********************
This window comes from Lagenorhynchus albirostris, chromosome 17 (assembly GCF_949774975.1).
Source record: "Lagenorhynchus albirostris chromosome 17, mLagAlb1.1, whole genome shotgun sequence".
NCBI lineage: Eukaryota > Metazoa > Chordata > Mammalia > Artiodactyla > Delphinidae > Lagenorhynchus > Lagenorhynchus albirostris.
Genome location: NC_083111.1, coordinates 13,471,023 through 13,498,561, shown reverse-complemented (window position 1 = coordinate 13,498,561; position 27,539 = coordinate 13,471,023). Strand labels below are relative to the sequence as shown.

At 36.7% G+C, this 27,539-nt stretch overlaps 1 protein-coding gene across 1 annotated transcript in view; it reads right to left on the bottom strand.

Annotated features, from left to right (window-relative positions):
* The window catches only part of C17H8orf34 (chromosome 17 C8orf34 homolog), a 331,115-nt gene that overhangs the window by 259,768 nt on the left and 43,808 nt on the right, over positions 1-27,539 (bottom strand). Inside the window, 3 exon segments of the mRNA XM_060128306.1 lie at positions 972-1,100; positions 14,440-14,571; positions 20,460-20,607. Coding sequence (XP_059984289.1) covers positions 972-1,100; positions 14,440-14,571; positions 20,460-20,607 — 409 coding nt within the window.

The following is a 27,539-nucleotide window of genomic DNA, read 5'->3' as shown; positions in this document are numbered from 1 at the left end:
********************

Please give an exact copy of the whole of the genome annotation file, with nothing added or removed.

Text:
This window comes from Lagenorhynchus albirostris, chromosome 17 (assembly GCF_949774975.1).
Source record: "Lagenorhynchus albirostris chromosome 17, mLagAlb1.1, whole genome shotgun sequence".
NCBI lineage: Eukaryota > Metazoa > Chordata > Mammalia > Artiodactyla > Delphinidae > Lagenorhynchus > Lagenorhynchus albirostris.
Genome location: NC_083111.1, coordinates 13,471,023 through 13,498,561, shown reverse-complemented (window position 1 = coordinate 13,498,561; position 27,539 = coordinate 13,471,023). Strand labels below are relative to the sequence as shown.

At 36.7% G+C, this 27,539-nt stretch overlaps 1 protein-coding gene across 1 annotated transcript in view; it reads right to left on the bottom strand.

Annotated features, from left to right (window-relative positions):
* The window catches only part of C17H8orf34 (chromosome 17 C8orf34 homolog), a 331,115-nt gene that overhangs the window by 259,768 nt on the left and 43,808 nt on the right, over positions 1-27,539 (bottom strand). Inside the window, 3 exon segments of the mRNA XM_060128306.1 lie at positions 972-1,100; positions 14,440-14,571; positions 20,460-20,607. Coding sequence (XP_059984289.1) covers positions 972-1,100; positions 14,440-14,571; positions 20,460-20,607 — 409 coding nt within the window.

The following is a 27,539-nucleotide window of genomic DNA, read 5'->3' as shown; positions in this document are numbered from 1 at the left end: